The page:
– Jesse Baer
    Commented Jan 27, 2011 at 16:00

You have DTrace available.

man -k DTrace

Those tools, plus fs_usage -f filesys should give you the answer.


Change the finder > preferences > General "New Finder Window Show" option to anything but "All my files". This helps a lot.


Good advice so far. I'll share some experience I had with a Powerbook back in Tiger (but since Leopard also has a FatFinder process, this issue would occur in 10.5 too).

I remember having an AVI in a folder. The format was a weird format, not a simple Quicktime movie or anything; back then cellphone cameras were bad and used the worst possible codecs ever created. So every time I went to that "folder" with Finder, it will hang, because it was trying to "read" the file and the codec was bad.

Eventually, either by luck or because I forgot about it (or deleted it), this stopped happening. But it took me a while to figure out what it was. I remember this exact behavior happening to me on Leopard with a "badly" formatted video too. Quicklook would hang the finder with that piece of media.

I had to open it with VLC to "repair" it. And then it mysteriously started working again.

I suggest you try to keep an eye of your usage patterns before the CPU spike to see if there's something in common. A file type, a specific folder, a specific time, etc.

At the time of the writing, I don't know your OS X version (10.x?) so this information may be slightly outdated if you are running Snow Leopard.

Additionally, follow the advice of trying to output fs_usage, top, and similar tools. It may give us a better hint. Output from Console.app (/Applications/Utilities) could throw some light to the issue.

  • Thanks - as you may have noted from my answer to NSGod, the Finder CPU usage has gone down, but now configd seems to be acting up, albeit mildly. I wouldn't normally worry about it, but I'd like here's the Console output from the
    – Jesse Baer
    Commented Jan 27, 2011 at 16:23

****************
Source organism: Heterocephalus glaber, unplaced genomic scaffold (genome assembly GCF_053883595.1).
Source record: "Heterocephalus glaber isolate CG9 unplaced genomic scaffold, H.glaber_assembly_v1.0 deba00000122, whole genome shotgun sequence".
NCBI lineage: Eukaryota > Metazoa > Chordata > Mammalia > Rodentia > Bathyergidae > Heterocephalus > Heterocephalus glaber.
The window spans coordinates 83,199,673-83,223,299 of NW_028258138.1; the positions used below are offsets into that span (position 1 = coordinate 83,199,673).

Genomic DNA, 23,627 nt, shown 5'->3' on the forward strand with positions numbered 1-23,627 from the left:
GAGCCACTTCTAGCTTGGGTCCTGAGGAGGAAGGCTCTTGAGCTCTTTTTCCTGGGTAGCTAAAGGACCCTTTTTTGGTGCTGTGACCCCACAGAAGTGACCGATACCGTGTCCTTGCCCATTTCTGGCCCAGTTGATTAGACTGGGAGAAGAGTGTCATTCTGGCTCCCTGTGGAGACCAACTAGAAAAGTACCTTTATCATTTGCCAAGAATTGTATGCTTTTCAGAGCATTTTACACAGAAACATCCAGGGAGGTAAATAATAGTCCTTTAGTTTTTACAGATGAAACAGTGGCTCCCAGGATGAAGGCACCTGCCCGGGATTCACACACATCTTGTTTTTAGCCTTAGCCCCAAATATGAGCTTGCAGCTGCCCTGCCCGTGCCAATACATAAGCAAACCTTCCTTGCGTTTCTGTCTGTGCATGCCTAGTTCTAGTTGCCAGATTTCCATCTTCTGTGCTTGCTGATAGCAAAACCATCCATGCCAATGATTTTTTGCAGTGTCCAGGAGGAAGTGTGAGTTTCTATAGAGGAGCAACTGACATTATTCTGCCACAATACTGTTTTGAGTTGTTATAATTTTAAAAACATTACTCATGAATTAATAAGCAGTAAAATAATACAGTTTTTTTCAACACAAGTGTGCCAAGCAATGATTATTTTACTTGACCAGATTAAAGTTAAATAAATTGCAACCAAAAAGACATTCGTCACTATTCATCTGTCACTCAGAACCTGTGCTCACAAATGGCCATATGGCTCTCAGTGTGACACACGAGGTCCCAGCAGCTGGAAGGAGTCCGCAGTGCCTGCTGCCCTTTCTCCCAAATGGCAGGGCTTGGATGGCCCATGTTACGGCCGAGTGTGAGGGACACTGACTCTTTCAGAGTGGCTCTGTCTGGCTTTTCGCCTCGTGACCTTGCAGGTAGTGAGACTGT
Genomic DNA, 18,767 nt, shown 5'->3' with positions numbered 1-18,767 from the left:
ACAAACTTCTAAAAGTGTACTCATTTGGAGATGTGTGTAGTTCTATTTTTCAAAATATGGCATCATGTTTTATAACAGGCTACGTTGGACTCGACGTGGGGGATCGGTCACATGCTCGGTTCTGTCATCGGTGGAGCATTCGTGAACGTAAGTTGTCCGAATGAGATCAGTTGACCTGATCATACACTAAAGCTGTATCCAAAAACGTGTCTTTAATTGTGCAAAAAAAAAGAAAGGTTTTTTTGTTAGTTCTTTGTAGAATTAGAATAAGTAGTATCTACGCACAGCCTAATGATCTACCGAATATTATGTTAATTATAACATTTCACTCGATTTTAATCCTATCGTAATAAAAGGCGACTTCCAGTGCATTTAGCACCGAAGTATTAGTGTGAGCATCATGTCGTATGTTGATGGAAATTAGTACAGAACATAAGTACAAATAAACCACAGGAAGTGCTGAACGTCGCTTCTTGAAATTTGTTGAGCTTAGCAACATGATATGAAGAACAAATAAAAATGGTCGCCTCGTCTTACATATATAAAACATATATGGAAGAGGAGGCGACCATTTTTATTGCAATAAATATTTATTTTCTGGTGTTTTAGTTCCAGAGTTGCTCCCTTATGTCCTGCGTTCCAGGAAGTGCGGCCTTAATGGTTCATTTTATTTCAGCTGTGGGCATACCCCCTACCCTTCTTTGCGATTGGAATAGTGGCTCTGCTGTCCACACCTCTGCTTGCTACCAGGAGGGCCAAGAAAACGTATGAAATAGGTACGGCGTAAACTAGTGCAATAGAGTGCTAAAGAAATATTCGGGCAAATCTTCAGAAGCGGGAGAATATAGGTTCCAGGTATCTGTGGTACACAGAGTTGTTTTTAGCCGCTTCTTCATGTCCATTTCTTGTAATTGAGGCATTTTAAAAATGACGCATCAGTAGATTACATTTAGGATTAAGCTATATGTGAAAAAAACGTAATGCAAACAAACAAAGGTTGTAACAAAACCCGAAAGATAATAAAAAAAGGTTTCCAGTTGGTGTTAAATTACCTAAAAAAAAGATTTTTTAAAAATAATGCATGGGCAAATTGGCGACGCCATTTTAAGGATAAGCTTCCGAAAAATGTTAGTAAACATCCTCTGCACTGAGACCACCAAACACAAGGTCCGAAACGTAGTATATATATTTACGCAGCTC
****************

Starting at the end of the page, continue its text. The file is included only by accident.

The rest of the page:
• last hour or so, which definitely encompasses when configd started getting busy: pastebin.com/V8qpLuD2
    – Jesse Baer
    Commented Jan 27, 2011 at 16:29

I've found only two tools to be broadly helpful in solving high CPU usage issues on one isolated program. Yes, activity monitor can sample and tell you where it's hung up / processing - but I find Instruments to be better suited to really getting at the nub of the issue if fs_usage can't. DTrace is awesome - I just have never needed to spend the time learning it - Instruments works well enough and the learning curve for me was much lower.

  1. fs_usage and grep to narrow down what files are being accessed often lets me know what/where the issues lie so I can take action to remedy / tune it.
  2. Instruments app - Xcode 3 is provided to free developers or Xcode 4 (purchased in the Mac App Store or as a paid developer). Think of this like sample/activity monitor on steroids - you can poke around at things like memory allocation / leaks and get a much borader view of what's happening inside a slow process as it's running.

I'd been plagued by high Finder CPU usage for a few weeks (80-100%). Eventually I discovered that it was due to my setting Finder to calculate all the sizes in a folder. This option isn't enabled by default, but it's worth checking just in case

  1. Open Finder
  2. From the menu bar, select View -> Show View Options
  3. Make sure "Calculate All Sizes" is unchecked
  4. Click "Use as Defaults"

Once I did this I saw my Finder CPU usage drop immediately to 0%.


I'm on a MacBook, OSX 10.6.8. I too have been experiencing innumerable "Finder CPU binges," accompanied by the fan. Console reports all sorts of puzzling complaints, often multiply repeated [other situations also cause the fan to spin, and Console shows multi-repeat complaints].

I recently discovered that turning off my Airport quiets Finder right down. Not a very useful cure, as right now I have Airport on so I can be here, and yes, Activity Monitor shows Finder consuming upwards of 100% CPU [whatever that might be —?]